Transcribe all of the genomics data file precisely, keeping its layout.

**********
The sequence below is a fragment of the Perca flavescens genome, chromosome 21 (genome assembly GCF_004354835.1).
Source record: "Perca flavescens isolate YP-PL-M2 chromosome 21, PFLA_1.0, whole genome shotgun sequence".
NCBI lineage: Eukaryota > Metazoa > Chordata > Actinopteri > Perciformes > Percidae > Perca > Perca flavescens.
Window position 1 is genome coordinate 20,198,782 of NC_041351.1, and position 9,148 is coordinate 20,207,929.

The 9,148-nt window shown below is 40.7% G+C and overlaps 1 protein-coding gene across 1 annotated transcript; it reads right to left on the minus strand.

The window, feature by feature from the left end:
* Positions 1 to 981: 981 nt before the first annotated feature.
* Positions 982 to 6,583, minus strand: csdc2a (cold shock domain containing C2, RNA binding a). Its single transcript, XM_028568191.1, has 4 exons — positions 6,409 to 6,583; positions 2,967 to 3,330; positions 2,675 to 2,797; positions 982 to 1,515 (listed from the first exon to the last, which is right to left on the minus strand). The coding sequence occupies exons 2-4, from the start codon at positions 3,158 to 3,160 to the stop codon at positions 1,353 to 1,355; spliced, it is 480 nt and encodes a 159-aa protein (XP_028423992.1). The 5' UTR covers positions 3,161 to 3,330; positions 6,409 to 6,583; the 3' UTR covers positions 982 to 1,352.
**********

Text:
The sequence below is a fragment of the Perca flavescens genome, chromosome 21 (genome assembly GCF_004354835.1).
Source record: "Perca flavescens isolate YP-PL-M2 chromosome 21, PFLA_1.0, whole genome shotgun sequence".
NCBI lineage: Eukaryota > Metazoa > Chordata > Actinopteri > Perciformes > Percidae > Perca > Perca flavescens.
Window position 1 is genome coordinate 20,198,782 of NC_041351.1, and position 9,148 is coordinate 20,207,929.

The 9,148-nt window shown below is 40.7% G+C and overlaps 1 protein-coding gene across 1 annotated transcript; it reads right to left on the minus strand.

The window, feature by feature from the left end:
* Positions 1 to 981: 981 nt before the first annotated feature.
* Positions 982 to 6,583, minus strand: csdc2a (cold shock domain containing C2, RNA binding a). Its single transcript, XM_028568191.1, has 4 exons — positions 6,409 to 6,583; positions 2,967 to 3,330; positions 2,675 to 2,797; positions 982 to 1,515 (listed from the first exon to the last, which is right to left on the minus strand). The coding sequence occupies exons 2-4, from the start codon at positions 3,158 to 3,160 to the stop codon at positions 1,353 to 1,355; spliced, it is 480 nt and encodes a 159-aa protein (XP_028423992.1). The 5' UTR covers positions 3,161 to 3,330; positions 6,409 to 6,583; the 3' UTR covers positions 982 to 1,352.